Downing St drops plan for TV briefings

By David Rose

Downing Street has quietly dropped plans to put up ministers to take
daily televised briefings following protests by journalists who feared
they would be a waste of time.

The idea was that they would replace the current briefings given by
the Prime Minister’s official spokesman, Tom Kelly, who is a civil
servant.

Tony Blair decided to relegate his spin doctors to the
shadows in response to the independent review of government
communications by Bob Phillis, chief executive of the Guardian Media
Group.

Phillis recommended that ministers should “play a bigger
part in the daily briefings, particularly when their departments have
announcements to make”.

He said ministers should take “a lead role” in the briefings, although Kelly would still have attended.

Announcing
the Government’s acceptance of the change last year, the then Cabinet
Office Minister, Douglas Alexander, said: “It agrees that more
ministers should host Lobby briefings and that these should be open and
televised.

The Government will now enter into discussions with
the relevant public authorities, including Parliament and the
Parliamentary Lobby, on how best to pursue these proposals.”

But
while Blair has continued to hold his monthly televised press
conferences, Downing Street has not presented any minister at any of
the lobby’s daily briefings, which are still taken by Kelly.

Nick
Assinder, chairman of the Parliamentary Lobby Journalists, told Press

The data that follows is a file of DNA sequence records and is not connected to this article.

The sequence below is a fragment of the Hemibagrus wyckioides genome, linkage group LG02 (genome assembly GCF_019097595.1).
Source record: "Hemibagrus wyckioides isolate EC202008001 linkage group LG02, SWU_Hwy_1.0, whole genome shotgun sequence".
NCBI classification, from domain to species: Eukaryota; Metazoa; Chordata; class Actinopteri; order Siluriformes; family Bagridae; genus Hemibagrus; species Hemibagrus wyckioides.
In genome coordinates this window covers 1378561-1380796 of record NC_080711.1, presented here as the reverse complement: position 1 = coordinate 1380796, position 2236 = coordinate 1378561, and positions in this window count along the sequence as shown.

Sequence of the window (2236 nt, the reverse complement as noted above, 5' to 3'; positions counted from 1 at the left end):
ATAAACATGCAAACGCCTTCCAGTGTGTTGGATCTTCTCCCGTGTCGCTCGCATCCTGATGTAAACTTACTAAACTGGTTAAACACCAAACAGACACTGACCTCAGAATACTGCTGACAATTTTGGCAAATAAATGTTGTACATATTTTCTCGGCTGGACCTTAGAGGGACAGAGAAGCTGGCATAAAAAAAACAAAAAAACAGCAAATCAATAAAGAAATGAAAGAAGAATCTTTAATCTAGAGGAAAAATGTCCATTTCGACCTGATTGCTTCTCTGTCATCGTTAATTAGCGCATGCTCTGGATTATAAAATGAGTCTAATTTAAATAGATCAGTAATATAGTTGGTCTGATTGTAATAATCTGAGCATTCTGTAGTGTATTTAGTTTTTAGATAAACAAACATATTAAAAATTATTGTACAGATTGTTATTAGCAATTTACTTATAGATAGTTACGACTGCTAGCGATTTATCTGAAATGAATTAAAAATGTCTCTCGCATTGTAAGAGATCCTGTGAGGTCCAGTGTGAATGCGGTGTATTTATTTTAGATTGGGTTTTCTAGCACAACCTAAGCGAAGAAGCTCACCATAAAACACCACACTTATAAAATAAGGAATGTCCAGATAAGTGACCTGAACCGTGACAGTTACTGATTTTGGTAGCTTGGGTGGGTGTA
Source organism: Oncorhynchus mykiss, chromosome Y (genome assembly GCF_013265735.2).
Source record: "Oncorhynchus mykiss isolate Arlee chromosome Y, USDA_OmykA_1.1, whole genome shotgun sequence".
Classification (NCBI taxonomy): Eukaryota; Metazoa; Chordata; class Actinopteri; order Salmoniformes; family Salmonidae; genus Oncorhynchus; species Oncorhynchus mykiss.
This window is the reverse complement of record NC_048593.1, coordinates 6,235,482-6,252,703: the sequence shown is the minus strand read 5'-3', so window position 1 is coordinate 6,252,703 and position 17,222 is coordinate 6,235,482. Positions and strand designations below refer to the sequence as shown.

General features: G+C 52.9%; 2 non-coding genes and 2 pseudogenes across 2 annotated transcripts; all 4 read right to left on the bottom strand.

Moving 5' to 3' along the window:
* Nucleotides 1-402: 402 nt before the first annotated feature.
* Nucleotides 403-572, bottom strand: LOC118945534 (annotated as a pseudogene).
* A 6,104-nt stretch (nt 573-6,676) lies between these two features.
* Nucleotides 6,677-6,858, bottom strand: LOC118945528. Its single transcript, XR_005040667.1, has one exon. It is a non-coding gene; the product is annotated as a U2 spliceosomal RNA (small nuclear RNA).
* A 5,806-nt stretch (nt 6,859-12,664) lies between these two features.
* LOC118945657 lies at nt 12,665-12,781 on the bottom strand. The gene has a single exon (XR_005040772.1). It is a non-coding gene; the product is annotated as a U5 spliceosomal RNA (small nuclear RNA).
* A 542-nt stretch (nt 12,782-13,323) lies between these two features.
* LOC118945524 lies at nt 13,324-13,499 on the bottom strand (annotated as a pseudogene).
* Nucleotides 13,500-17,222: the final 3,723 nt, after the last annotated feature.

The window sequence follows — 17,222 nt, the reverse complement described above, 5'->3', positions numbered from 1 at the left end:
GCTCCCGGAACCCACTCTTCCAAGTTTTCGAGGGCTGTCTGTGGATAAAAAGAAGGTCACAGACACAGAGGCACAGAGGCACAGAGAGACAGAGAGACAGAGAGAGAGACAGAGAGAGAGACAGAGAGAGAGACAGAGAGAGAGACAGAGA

Gazette that Lobby journalists had objected to televising Lobby
briefings.

“Downing Street have certainly not mentioned any of this since I became chairman at the beginning of the year.

“The
Lobby has an official position which is against the televising of the
Lobby. Journalists are always happy to see ministers giving
on-the-record, on-camera briefings provided they are additional to, but
not instead of, Lobby briefings, where more sensitive questions can be
asked.”

Sir Christopher Meyer, chairman of the Press Complaints
Commission and former Downing Street press secretary when John Major
was prime minister, warned at the time the plan was doomed.

Speaking
of his experience as a former British ambassador in Washington, he told
the House of Commons Public Administration Committee last year: “In the
US, television cameras are present at the daily White House, State and
Defence Department briefings, but very little, if any, footage survives
to the main news bulletins.”

Meyer then predicted the Lobby would
survive. “Call it ‘lobby’ or what you like, there will always be a
market in the worlds of policy and politics for information conveyed in
ways other than on the record.”

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